<br /> Lee Letter: b252

Washington and Lee University

Sender: Richard Henry Lee
Recipient: William Whipple

My dear Friend

Judging of your heart by my own I cannot suppose that either of us will conceive ourselves neglected by an interrupted correspondence in the present state of things. It must certainly be some other cause than neglect which can produce such an effect between two persons whose friendship is founded on virtue tried in severest times – For my part I must cease to live before I cease to love those proved Patriots with whom I early toiled in the vineyard of American liberty. The same reasons that I find had prevented you, have also discouraged me from writing, and nothing more so than the uncertainty of conveyance. It is disagreeable to write to a friend when the mind is cramped, and a free communication of sentiments prevented. Capt Simpson safely contrived to me your letter with the very agreeable present of Fish, for which I return you many thanks The fish were fine and furnished me with frequent opportunities whilst I regaled my friends here, to reconize the worth of the bounteous hand by which we were so delightfully fed, But I was never made so happy as to see either Capt. Simpson or your relation They came not on my way or I in theirs. I sent one of my sons to entreat the pleasure of their company, but he was not fortunate enough to meet with them. I was in great hopes that the Major would have honored me with his Company here whilst Capt Simpson’s business detained him in the Country. We have indeed as you have observed suffered our share of the calamities of War, and I hope it may furnish us with that best kind of improvement which is furnished in the school of adversity – You may see by the last published Resolves at New York that the of our Assembly published that the last arrived delusion at New York is not likely to make a greater impression than the old ones had done. I fear Poor Weaks has gone to the bottom of the Sea with a very valuable Cargo and every Soul but one who was supported three Days on a ladder before he was picked up. An attempt is said to have been made to Assassinate Dr. Franklin who is only Slightly wounded on the ribs.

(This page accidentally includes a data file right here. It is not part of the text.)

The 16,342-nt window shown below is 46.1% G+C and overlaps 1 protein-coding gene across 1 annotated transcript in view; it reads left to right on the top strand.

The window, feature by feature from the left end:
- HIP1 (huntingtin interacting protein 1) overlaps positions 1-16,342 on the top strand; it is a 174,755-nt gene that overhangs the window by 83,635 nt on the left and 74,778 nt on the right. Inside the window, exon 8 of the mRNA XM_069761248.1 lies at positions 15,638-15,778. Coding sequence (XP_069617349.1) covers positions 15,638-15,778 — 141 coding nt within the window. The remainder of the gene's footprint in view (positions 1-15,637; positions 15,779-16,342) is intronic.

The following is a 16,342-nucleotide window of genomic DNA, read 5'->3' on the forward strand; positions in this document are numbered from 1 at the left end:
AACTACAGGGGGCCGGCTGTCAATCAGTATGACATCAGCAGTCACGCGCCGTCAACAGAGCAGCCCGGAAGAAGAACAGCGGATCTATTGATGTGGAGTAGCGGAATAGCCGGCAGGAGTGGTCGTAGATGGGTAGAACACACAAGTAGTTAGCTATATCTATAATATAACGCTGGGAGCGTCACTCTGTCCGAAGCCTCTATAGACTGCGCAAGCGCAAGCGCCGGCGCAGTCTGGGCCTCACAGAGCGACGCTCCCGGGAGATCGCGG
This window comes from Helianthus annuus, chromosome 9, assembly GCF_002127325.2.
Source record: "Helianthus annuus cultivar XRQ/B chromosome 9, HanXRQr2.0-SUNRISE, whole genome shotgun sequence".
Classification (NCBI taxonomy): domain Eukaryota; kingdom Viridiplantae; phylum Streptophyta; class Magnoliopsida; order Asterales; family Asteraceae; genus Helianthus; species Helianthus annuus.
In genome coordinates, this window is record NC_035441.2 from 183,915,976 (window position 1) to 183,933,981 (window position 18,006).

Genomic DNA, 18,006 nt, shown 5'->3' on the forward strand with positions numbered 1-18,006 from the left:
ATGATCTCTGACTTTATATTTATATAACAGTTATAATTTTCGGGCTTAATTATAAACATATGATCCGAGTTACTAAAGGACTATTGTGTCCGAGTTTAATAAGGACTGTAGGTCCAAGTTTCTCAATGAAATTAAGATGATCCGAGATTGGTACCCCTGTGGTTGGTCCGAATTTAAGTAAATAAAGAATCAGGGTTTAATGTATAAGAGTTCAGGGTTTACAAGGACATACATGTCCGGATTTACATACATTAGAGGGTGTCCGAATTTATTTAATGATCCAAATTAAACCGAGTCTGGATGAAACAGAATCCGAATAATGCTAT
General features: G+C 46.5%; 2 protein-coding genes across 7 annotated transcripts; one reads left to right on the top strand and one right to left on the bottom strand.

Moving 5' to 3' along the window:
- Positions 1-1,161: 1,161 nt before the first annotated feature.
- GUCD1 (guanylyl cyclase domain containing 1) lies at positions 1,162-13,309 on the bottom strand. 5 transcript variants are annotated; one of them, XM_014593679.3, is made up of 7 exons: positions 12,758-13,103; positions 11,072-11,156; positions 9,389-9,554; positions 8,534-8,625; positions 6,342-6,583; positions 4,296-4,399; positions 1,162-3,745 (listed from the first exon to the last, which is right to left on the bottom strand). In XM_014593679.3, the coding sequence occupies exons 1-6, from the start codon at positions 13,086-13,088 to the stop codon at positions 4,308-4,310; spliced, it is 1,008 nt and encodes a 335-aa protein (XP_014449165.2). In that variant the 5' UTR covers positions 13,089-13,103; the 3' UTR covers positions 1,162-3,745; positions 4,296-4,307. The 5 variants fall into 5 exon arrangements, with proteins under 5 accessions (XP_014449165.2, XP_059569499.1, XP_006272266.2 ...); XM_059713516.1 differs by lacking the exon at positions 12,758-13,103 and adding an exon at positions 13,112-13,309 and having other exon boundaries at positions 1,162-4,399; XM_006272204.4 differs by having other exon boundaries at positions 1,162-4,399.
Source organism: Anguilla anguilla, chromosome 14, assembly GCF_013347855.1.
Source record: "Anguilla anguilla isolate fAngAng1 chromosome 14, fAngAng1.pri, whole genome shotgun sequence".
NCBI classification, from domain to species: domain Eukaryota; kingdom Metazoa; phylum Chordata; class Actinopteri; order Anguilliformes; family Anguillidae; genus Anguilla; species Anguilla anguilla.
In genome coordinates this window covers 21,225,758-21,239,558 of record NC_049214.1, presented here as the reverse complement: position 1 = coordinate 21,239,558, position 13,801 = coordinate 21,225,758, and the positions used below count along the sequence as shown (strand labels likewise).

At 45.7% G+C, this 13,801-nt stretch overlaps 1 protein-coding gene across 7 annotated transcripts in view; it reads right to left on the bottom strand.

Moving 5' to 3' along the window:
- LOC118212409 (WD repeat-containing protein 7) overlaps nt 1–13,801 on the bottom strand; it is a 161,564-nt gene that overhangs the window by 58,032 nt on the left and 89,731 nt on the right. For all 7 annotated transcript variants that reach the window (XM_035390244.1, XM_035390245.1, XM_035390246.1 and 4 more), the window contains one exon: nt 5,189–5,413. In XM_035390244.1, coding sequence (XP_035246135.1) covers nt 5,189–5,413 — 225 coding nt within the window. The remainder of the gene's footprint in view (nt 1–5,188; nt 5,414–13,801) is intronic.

Richard Henry Lee


Langdon CollectionHistorical Society of Pennsylvania

Printed in James Curtis Ballagh, The Letters of Richard Henry Lee, Volume 2, 1779 – 1794, pp. 274 – 75.